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An International Film Festival in the Sahrawi Desert Refugee Camp

Deep in the Sahara desert in the Sahrawi refugee camps, the 12th edition of FiSaharathe Western Sahara International Film Festival– took place from April 28 through May 3, 2015.

Some have described this notable event that takes place under extraordinary circumstance “little short of a miracle”. The festival attracting hundreds of international actors, filmmakers and cinephiles, bands and singers alongside thousands of Sahrawi refugees and people from all over the world, is unique due to its political and social state of affairs.

Western Sahara dubbed Africa’s last colony is located between the west of the desert and the Atlantic, divided by the second longest wall in the world. The Sahrawi people, who this year marks 40 years of living in exile, have been waiting for a self-determination referendum for four decades. The Sahrawis fled their homeland in 1975 as Morocco and Mauritania invaded: a transfer of control from Spain. Mauritania withdrew in 1979 while the Moroccan occupation continues until today, as UN-supported negotiations on a referendum continue at a diplomatic impasse. And in spite of infrequent news that circulates regarding the Sahrawi state and story, categorically their situation is a question of humanity that calls for social justice.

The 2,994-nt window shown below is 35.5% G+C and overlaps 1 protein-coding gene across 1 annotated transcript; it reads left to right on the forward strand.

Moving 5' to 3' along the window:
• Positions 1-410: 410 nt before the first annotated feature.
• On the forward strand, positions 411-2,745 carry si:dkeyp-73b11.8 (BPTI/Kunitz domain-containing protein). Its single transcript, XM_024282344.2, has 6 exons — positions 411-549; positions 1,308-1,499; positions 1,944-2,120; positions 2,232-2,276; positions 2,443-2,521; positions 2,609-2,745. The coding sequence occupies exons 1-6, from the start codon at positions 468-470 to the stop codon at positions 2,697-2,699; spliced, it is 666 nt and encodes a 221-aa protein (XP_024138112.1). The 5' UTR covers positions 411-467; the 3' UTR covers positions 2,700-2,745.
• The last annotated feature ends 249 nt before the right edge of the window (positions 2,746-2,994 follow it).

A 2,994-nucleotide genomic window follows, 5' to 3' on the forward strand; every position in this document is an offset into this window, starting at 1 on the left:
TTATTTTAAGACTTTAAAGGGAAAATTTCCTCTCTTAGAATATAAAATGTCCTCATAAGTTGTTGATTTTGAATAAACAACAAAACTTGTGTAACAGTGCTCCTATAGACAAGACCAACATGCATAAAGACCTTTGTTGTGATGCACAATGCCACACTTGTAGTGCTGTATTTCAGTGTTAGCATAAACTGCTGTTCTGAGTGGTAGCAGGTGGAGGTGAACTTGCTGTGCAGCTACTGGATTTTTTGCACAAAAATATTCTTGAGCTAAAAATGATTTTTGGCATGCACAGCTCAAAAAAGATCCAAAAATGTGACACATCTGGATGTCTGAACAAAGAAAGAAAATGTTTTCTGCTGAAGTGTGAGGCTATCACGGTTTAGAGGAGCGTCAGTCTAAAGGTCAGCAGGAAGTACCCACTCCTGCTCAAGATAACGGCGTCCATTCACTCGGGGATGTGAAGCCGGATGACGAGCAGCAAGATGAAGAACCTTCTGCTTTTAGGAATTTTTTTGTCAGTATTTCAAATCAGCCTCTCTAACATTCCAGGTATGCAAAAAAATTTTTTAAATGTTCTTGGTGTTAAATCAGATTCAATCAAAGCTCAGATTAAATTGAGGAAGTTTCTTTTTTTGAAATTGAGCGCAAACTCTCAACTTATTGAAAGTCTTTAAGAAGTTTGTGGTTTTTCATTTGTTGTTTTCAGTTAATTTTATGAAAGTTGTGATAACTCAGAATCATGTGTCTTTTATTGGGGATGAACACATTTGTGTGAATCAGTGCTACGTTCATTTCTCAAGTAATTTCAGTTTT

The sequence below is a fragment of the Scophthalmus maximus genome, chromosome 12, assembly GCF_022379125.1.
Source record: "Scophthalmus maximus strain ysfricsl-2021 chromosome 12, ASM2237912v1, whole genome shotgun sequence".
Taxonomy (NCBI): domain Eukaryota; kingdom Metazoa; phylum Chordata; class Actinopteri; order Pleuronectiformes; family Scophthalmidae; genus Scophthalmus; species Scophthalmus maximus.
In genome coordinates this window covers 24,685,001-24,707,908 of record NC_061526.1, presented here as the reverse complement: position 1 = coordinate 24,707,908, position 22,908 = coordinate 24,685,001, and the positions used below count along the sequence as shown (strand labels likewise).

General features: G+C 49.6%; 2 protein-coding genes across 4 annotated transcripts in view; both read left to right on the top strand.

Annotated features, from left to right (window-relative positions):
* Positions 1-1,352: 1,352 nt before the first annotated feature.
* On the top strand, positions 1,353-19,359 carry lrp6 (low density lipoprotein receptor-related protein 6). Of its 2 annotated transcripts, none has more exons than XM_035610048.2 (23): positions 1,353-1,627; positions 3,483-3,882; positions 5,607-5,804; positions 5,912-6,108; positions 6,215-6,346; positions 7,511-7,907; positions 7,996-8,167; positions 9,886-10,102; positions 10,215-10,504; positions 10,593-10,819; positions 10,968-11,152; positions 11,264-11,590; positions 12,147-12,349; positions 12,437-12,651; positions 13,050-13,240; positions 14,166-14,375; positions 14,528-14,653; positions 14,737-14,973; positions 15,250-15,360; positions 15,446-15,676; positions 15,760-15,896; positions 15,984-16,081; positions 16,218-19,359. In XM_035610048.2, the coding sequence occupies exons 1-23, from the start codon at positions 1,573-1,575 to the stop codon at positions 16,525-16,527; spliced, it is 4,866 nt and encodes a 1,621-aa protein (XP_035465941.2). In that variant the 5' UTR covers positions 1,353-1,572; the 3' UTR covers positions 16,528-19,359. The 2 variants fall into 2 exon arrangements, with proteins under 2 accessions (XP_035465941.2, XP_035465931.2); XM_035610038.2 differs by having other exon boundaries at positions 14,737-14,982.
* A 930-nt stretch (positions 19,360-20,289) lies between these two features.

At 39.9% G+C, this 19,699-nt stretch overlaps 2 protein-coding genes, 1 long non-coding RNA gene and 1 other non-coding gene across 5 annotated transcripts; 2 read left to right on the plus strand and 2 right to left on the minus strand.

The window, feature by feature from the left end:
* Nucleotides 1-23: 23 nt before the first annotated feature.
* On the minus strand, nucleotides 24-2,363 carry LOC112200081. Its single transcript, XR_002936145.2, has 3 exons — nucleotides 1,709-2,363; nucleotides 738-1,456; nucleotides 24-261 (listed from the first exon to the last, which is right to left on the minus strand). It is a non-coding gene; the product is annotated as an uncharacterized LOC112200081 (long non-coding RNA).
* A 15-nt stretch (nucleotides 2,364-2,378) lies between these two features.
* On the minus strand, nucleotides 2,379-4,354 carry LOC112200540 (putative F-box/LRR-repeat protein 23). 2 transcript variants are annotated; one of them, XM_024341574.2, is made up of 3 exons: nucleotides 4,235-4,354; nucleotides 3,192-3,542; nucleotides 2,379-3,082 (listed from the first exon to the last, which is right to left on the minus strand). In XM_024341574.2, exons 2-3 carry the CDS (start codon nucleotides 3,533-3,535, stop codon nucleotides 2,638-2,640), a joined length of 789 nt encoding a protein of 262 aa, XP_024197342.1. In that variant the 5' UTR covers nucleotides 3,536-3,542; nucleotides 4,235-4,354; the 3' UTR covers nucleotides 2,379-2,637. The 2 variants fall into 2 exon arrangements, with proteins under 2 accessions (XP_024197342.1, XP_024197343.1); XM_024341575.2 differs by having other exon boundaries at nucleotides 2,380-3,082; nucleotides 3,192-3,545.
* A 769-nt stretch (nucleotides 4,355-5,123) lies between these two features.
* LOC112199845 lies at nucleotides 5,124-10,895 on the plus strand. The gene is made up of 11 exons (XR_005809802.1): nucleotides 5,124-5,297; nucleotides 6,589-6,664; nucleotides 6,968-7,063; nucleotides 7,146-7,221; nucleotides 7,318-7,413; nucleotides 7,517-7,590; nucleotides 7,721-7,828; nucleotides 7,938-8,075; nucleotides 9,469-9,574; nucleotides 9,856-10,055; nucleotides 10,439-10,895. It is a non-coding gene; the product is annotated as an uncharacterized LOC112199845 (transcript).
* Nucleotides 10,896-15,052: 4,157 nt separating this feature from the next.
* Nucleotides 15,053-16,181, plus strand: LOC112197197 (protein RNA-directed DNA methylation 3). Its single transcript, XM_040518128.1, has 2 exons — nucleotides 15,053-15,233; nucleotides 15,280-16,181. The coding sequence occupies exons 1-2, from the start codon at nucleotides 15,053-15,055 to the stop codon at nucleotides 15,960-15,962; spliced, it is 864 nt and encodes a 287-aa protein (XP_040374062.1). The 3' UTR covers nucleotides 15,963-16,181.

In our time, Western Sahara is a unique non-self-governing territory in Africa (Spain remains the ‘administering power’), and remarkably, regardless of plight, the passivity of the international community regarding their circumstances, 40-years of living in exile, generations in refugee camps, and neglect of their human rights, resiliently their spirit has not been broken. They continue to fight for self-determination and call attention to their story, which is at the heart of FISahara Film Festival –a human rights film festival that aims to raise awareness.

The 2015 festival screened over 30 films, around “Universal Justice but also including entertainment and Sahrawi films –award-winning films ranging from documentaries to animations, short-films to Oscar-winning blockbusters. Included was also audiovisual workshops aimed at teaching the refugees filmmaking techniques, and screenings of films made by refugees themselves”.

The festival, part of the Human Rights Film Network was said to not only offer entertainment and educational opportunities for the refugees but also to remind the Sahrawi “they have not been forgotten.”


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